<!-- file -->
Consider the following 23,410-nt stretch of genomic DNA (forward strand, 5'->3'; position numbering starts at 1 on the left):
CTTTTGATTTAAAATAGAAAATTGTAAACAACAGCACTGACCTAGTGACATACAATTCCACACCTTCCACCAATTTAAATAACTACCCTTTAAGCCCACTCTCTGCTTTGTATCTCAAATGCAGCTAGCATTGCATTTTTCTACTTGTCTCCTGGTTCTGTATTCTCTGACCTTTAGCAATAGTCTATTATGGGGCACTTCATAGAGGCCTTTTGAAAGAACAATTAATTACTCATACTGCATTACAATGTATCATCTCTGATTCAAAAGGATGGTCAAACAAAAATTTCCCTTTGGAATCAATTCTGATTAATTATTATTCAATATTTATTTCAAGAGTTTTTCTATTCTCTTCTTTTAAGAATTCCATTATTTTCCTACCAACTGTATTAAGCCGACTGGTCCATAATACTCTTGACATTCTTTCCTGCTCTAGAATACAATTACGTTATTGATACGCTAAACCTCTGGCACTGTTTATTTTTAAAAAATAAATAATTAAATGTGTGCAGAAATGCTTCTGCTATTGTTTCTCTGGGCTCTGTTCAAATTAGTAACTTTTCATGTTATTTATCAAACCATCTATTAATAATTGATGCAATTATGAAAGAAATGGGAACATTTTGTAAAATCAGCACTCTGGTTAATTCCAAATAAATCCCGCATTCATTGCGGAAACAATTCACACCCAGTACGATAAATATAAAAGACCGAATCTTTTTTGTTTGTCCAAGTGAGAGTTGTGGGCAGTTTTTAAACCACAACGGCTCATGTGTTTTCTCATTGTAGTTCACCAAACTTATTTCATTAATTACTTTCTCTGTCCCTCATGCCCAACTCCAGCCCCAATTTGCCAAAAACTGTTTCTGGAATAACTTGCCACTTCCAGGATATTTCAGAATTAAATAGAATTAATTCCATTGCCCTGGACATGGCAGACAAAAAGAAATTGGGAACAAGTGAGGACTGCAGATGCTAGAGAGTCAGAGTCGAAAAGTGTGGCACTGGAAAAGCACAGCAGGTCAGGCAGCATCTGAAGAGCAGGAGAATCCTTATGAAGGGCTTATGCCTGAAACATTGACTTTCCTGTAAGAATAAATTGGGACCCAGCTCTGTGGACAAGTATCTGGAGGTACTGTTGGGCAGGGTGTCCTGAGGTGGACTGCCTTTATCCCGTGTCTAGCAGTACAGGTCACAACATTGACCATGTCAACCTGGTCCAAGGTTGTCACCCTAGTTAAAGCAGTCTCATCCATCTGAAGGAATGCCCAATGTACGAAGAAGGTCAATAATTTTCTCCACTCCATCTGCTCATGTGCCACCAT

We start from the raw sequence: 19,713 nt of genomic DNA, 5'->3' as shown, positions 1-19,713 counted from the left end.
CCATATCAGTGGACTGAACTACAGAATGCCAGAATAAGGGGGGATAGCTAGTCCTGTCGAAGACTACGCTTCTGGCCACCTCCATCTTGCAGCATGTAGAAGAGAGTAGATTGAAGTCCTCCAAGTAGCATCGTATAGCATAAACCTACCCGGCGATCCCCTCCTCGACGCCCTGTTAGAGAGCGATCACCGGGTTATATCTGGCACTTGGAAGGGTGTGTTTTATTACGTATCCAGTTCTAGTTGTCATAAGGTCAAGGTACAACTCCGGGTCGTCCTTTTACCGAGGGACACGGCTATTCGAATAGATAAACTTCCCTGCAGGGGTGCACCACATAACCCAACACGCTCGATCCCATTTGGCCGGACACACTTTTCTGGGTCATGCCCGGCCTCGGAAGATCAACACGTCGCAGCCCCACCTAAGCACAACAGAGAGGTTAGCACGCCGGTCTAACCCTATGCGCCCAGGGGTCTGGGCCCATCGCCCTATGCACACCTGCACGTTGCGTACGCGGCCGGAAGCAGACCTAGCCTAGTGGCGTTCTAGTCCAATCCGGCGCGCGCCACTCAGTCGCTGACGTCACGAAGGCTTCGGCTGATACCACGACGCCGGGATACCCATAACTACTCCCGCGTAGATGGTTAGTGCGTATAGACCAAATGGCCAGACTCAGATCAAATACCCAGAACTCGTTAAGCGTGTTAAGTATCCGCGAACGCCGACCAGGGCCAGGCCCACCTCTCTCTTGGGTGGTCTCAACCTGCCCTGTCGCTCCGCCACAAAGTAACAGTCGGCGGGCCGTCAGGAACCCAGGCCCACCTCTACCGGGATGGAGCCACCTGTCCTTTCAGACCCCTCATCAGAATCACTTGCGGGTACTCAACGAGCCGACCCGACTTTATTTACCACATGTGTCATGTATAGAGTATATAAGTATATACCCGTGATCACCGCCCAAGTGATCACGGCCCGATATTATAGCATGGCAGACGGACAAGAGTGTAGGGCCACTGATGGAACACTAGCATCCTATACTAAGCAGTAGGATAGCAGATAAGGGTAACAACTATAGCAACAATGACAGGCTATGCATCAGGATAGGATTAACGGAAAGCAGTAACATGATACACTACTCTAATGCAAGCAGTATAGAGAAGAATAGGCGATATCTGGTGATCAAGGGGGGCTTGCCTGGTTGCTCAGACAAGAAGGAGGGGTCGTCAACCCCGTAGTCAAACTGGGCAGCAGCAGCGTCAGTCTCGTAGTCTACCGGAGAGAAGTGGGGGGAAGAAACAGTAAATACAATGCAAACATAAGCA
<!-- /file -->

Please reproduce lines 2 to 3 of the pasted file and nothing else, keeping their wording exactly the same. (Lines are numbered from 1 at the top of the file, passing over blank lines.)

CTTTTGATTTAAAATAGAAAATTGTAAACAACAGCACTGACCTAGTGACATACAATTCCACACCTTCCACCAATTTAAATAACTACCCTTTAAGCCCACTCTCTGCTTTGTATCTCAAATGCAGCTAGCATTGCATTTTTCTACTTGTCTCCTGGTTCTGTATTCTCTGACCTTTAGCAATAGTCTATTATGGGGCACTTCATAGAGGCCTTTTGAAAGAACAATTAATTACTCATACTGCATTACAATGTATCATCTCTGATTCAAAAGGATGGTCAAACAAAAATTTCCCTTTGGAATCAATTCTGATTAATTATTATTCAATATTTATTTCAAGAGTTTTTCTATTCTCTTCTTTTAAGAATTCCATTATTTTCCTACCAACTGTATTAAGCCGACTGGTCCATAATACTCTTGACATTCTTTCCTGCTCTAGAATACAATTACGTTATTGATACGCTAAACCTCTGGCACTGTTTATTTTTAAAAAATAAATAATTAAATGTGTGCAGAAATGCTTCTGCTATTGTTTCTCTGGGCTCTGTTCAAATTAGTAACTTTTCATGTTATTTATCAAACCATCTATTAATAATTGATGCAATTATGAAAGAAATGGGAACATTTTGTAAAATCAGCACTCTGGTTAATTCCAAATAAATCCCGCATTCATTGCGGAAACAATTCACACCCAGTACGATAAATATAAAAGACCGAATCTTTTTTGTTTGTCCAAGTGAGAGTTGTGGGCAGTTTTTAAACCACAACGGCTCATGTGTTTTCTCATTGTAGTTCACCAAACTTATTTCATTAATTACTTTCTCTGTCCCTCATGCCCAACTCCAGCCCCAATTTGCCAAAAACTGTTTCTGGAATAACTTGCCACTTCCAGGATATTTCAGAATTAAATAGAATTAATTCCATTGCCCTGGACATGGCAGACAAAAAGAAATTGGGAACAAGTGAGGACTGCAGATGCTAGAGAGTCAGAGTCGAAAAGTGTGGCACTGGAAAAGCACAGCAGGTCAGGCAGCATCTGAAGAGCAGGAGAATCCTTATGAAGGGCTTATGCCTGAAACATTGACTTTCCTGTAAGAATAAATTGGGACCCAGCTCTGTGGACAAGTATCTGGAGGTACTGTTGGGCAGGGTGTCCTGAGGTGGACTGCCTTTATCCCGTGTCTAGCAGTACAGGTCACAACATTGACCATGTCAACCTGGTCCAAGGTTGTCACCCTAGTTAAAGCAGTCTCATCCATCTGAAGGAATGCCCAATGTACGAAGAAGGTCAATAATTTTCTCCACTCCATCTGCTCATGTGCCACCAT

We start from the raw sequence: 19,713 nt of genomic DNA, 5'->3' as shown, positions 1-19,713 counted from the left end.